Today, we’re taking a look at a quirky ballet with a dark, interesting history. Created in 1935, Shostakovich’s farcical ballet The Bright Stream had what he thought was a winning combination; a bucolic Communist setting populated with funny characters, including dancing farmers, a cycling dog, and men in comical drag. But though the composer created the piece to delight Stalin and the other Soviet leaders, it instead pissed them right off.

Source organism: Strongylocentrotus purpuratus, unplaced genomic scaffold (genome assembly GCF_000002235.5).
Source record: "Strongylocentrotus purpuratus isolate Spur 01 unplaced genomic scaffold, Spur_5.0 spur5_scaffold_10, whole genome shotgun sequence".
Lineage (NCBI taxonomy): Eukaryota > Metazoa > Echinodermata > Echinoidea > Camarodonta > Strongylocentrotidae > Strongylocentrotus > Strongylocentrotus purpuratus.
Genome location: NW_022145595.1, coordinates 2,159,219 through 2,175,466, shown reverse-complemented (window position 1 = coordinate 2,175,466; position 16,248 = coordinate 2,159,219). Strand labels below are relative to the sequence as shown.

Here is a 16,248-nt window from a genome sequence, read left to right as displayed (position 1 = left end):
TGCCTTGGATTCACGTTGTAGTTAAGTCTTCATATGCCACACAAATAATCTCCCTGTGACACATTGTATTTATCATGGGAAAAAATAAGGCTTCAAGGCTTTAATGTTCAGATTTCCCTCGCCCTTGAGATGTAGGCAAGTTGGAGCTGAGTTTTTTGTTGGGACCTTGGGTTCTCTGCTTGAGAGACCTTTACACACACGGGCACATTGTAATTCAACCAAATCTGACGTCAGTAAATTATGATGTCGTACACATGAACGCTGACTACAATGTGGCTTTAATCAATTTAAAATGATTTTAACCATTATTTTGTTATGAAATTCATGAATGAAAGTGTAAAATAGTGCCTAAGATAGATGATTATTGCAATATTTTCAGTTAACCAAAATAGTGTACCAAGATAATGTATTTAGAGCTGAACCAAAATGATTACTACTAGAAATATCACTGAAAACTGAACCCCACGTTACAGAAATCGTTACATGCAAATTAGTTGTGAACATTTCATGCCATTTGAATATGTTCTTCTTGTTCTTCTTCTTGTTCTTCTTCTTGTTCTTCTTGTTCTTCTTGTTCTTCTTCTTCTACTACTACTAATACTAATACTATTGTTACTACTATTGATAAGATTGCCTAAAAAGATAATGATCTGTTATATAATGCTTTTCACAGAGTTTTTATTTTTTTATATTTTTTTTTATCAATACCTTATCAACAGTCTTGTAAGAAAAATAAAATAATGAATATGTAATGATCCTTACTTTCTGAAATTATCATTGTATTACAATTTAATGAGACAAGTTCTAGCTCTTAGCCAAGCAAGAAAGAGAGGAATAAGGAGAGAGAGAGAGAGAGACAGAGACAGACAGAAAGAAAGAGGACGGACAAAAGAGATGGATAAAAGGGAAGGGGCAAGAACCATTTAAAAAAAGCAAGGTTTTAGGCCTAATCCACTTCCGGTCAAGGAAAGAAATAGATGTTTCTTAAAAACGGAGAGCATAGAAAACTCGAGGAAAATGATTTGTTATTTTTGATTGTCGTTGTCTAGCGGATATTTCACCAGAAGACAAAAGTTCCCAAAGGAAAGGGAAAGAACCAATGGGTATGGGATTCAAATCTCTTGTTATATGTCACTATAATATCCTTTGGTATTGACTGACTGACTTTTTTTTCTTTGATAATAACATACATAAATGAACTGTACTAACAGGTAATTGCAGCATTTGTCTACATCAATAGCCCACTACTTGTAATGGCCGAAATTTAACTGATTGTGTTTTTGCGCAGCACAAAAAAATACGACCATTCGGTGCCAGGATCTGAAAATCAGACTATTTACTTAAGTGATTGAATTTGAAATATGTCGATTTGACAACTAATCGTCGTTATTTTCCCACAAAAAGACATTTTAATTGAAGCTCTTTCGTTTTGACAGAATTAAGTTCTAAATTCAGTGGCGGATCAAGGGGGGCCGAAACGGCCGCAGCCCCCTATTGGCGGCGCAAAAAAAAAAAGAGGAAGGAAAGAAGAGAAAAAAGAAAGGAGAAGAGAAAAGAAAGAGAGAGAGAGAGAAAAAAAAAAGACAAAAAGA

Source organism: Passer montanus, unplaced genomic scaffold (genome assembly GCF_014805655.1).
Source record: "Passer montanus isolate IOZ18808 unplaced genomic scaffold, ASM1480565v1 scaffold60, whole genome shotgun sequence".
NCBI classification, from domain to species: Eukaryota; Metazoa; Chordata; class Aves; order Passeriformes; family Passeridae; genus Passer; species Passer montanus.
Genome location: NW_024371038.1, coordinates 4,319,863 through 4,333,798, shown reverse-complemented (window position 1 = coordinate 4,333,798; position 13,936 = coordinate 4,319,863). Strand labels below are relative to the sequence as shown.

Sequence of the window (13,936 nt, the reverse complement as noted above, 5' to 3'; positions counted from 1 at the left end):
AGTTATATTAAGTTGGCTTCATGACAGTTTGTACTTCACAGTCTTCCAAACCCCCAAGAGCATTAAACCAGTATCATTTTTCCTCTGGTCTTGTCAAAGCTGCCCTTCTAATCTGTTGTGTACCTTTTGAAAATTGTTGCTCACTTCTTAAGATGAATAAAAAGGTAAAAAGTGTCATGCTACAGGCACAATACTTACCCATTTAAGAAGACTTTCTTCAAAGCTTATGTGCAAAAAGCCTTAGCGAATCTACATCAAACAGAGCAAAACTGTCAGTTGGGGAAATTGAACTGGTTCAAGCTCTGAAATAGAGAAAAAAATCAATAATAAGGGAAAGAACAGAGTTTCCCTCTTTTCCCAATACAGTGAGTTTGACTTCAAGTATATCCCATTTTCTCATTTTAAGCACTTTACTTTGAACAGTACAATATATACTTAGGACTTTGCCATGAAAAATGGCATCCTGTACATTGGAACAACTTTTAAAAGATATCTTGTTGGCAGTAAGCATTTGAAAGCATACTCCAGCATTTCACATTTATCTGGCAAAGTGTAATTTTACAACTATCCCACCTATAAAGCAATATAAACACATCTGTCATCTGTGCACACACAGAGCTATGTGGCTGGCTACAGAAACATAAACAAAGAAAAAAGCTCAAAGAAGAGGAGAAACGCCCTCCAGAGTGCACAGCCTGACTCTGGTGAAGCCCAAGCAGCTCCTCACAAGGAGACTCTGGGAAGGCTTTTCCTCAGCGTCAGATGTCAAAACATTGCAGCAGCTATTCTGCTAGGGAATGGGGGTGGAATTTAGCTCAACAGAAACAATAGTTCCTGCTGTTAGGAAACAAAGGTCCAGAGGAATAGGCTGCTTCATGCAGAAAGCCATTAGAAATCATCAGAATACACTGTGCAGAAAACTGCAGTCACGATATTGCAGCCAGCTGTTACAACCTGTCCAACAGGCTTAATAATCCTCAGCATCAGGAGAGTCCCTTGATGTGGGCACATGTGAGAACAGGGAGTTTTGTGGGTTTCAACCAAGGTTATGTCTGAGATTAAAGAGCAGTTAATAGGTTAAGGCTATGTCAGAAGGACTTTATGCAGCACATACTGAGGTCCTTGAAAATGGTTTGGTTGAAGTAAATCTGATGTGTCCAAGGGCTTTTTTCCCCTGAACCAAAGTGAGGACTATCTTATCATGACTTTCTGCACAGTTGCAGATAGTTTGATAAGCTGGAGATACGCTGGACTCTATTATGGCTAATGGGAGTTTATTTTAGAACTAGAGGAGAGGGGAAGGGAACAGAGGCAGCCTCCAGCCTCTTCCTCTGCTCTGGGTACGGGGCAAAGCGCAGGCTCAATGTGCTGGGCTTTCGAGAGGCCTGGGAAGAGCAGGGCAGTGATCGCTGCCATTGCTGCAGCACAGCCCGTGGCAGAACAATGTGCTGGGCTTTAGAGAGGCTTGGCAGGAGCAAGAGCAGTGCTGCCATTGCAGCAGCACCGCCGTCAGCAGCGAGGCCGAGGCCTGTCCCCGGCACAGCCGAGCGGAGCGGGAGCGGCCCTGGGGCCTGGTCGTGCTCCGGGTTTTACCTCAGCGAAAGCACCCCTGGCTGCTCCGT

The ballet was banned, the careers of composer Shostakovich and choreographer Lopukhov were damaged, and their co-librettist Piotrovsky was send to the gulag, never to be heard from again.
“Boy, when you die at the Palace, you really die at the Palace.”– Mel Brooks as Comicus in History of the World Part I
In 2006, the Bolshoi Ballet decided to bring back The Bright Stream, and this time, it received warm accolades. To my knowledge, no one was sent to the gulag, so that’s good.
If you haven’t the patience for the whole ballet, my favorite bit is here. I cannot stop watching the male ‘ballerina’ move. He’s astoundingly graceful!